Hatshepsut was born in the 18th Dynasty. This Dynasty is also referred too as the New Kingdom. Continue reading Hatshepsut
The Zoroastrian priesthood had endured rule by Parthians, and they had suffered from a prevalence of religions that were not Persian in origin. The founder of the Sassanid dynasty, Ardashir, took power in 224 CE, and his rule pleased the Zoroastrian priesthood. Ardashir allied himself with Zorastrianism. He announced that religion and kingship were brothers and said his rule was the will of God. The Zoroastrian priesthood felt empowered, and they looked forward to converting non-Zoroastrians who lived within Ardashir’s empire. Continue reading The Zoroastrian Priesthood Elevated by Sassanid State
by Caroline Seawright
February 10, 2001
Women in Ancient Egypt
In the ancient world, Egypt stood out as a land where women were treated differently. Continue reading Women in Ancient Egypt
Hunter-gatherers had roamed that part of the Middle East called the Fertile Crescent, and they had planted gardens. By 7000 BCE the crops they planted became a major source of food. They had begun farming, which required permanent settlement. Continue reading The Sumerians Civilization
[1.1.1] The thought once occurred to us how many republics have been overthrown by people who preferred to live under any form of government other than a republican, and again, how many monarchies and how many oligarchies in times past have been abolished by the people. We reflected, moreover, how many of those individuals who have aspired to absolute power have either been deposed once for all and that right quickly; or if they have continued in power, no matter for how short a time, they are objects of wonder as having proved to be wise and happy men. Then, too, we had observed, we thought, that even in private homes some people who had rather more than the usual number of servants and some also who had only a very few were nevertheless, though nominally masters, quite unable to assert their authority over even those few.
[1.1.2] And in addition to this, we reflected that are the rulers of their horses, and that all who are called herdsmen might properly be regarded as the rulers of the animals over which they are placed in charge. Now we noticed, as we thought, that all these herds obeyed their keepers more readily than men obey their rulers. For the herds go wherever their keeper directs them and graze in those places to which he leads them and keep out of those from which he excludes them. They allow their keeper, moreover, to enjoy, just as he will, the profits that accrue from them. And then again, we have never known of a herd conspiring against its keeper, either to refuse obedience to him or to deny him the privilege of enjoying the profits that accrue. At the same time, herds are more intractable to strangers than to their rulers and those who derive profit from them. Men, however, conspire against none sooner than against those whom they see attempting to rule over them.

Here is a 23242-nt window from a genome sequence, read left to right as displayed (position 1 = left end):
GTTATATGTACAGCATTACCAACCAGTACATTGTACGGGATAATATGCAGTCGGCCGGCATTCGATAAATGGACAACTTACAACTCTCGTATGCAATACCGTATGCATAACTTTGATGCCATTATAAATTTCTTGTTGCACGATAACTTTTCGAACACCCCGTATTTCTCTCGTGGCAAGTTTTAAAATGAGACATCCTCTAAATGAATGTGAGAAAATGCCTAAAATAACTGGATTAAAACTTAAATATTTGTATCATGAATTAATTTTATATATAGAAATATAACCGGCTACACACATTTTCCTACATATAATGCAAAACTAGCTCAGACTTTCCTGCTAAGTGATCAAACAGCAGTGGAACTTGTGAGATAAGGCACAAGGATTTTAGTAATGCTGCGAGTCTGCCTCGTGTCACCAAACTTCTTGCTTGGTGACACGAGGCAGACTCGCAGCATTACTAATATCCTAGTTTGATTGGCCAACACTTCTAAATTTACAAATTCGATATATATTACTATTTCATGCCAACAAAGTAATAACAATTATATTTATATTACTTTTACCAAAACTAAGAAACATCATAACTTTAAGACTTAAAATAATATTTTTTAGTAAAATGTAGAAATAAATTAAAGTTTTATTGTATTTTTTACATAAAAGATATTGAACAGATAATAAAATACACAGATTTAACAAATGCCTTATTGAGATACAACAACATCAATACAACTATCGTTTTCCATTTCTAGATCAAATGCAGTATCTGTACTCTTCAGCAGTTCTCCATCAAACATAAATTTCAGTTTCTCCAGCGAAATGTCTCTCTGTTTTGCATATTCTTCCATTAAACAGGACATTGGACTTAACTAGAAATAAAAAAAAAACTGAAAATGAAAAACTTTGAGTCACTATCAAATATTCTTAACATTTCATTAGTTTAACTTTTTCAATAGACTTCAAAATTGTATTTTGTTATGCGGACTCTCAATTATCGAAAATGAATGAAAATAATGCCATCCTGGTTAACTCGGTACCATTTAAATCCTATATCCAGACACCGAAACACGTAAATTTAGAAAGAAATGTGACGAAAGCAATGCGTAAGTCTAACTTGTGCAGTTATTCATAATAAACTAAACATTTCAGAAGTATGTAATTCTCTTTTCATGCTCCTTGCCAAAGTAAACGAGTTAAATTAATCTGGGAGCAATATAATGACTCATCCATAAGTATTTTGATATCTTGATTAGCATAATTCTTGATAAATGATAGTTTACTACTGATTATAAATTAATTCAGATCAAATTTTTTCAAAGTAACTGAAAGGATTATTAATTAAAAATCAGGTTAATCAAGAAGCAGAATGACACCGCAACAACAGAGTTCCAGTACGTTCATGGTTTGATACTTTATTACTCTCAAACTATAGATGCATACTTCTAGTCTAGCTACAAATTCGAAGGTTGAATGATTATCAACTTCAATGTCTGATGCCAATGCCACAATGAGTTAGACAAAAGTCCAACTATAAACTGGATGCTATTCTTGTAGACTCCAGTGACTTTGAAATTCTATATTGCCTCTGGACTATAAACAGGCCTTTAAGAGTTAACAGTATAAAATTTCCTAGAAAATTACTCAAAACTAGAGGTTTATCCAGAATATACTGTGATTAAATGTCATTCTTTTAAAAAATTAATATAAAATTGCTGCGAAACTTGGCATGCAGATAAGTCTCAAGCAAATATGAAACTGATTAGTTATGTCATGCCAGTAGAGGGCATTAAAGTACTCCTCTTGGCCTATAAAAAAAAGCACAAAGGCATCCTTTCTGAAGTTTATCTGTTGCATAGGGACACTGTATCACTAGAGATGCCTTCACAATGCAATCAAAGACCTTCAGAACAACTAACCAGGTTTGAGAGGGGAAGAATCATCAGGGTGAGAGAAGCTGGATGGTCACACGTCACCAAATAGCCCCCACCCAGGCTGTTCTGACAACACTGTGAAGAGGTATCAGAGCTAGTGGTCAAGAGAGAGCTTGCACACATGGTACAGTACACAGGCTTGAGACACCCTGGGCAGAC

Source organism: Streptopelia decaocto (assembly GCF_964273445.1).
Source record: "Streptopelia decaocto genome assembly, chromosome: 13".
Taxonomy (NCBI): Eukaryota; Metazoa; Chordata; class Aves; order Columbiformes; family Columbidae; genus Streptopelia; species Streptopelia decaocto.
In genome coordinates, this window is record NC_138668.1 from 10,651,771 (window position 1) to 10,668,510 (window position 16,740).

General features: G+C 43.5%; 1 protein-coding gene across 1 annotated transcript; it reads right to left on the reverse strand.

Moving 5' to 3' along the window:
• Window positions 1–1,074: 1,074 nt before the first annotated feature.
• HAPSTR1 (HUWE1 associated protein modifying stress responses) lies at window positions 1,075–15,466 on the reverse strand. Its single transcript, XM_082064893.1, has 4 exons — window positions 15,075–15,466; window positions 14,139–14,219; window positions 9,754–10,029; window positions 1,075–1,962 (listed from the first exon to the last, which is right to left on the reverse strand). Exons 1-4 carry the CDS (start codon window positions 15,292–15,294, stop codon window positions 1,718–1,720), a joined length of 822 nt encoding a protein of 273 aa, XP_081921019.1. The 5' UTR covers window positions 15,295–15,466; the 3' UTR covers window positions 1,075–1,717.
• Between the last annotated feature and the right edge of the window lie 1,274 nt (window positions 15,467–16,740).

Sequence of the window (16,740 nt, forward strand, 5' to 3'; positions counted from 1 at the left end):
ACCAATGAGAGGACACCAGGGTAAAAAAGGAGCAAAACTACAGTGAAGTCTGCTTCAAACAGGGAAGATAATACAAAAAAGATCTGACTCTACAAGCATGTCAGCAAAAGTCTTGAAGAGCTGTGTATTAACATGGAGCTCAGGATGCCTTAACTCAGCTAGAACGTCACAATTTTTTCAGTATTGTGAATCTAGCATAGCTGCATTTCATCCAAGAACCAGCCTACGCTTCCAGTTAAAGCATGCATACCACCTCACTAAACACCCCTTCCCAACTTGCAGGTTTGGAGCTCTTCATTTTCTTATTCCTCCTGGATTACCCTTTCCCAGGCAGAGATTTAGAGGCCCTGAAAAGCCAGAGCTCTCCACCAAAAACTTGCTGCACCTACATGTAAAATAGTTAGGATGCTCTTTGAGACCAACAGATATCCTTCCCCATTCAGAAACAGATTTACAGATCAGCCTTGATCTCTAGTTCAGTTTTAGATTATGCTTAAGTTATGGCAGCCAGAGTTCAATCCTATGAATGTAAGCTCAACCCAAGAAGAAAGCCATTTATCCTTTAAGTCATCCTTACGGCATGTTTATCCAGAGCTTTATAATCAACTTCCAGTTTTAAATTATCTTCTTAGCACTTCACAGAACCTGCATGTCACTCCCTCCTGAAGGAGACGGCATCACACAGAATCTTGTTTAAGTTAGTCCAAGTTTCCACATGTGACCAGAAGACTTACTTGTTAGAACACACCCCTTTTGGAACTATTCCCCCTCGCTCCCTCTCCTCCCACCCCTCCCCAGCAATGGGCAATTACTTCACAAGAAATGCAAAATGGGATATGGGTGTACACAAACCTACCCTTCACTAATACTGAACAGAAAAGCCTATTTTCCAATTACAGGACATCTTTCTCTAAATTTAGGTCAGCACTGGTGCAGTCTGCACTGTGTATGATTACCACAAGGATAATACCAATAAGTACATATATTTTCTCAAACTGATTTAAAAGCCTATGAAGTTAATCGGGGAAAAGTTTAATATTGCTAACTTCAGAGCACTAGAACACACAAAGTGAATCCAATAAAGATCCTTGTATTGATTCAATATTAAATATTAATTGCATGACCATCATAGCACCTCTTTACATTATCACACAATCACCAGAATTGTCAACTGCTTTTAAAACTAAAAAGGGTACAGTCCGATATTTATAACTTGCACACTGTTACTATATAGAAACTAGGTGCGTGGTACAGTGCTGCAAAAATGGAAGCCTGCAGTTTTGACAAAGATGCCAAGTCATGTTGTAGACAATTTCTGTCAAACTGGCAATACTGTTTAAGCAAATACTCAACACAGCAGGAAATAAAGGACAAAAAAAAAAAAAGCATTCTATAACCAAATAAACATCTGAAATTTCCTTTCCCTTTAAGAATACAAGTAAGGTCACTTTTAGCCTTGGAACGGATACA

Continue reading The Life of Cyrus The Great
Daily life throughout the centuries in Ancient Egypt revolved around the Nile and the fertile land along its banks. The annual inundation enriched the soil and brought good harvests and wealth to the land. People generally built their own mudbrick homes, grew their own produce, and traded in the villages for food and goods they could not produce themselves.
Most Egyptians worked the land as field hands and farmers, or as craftsmen and scribes, with only a minority section of society enjoying the privileged lifestyles of the nobility. Continue reading Life In Ancient Egypt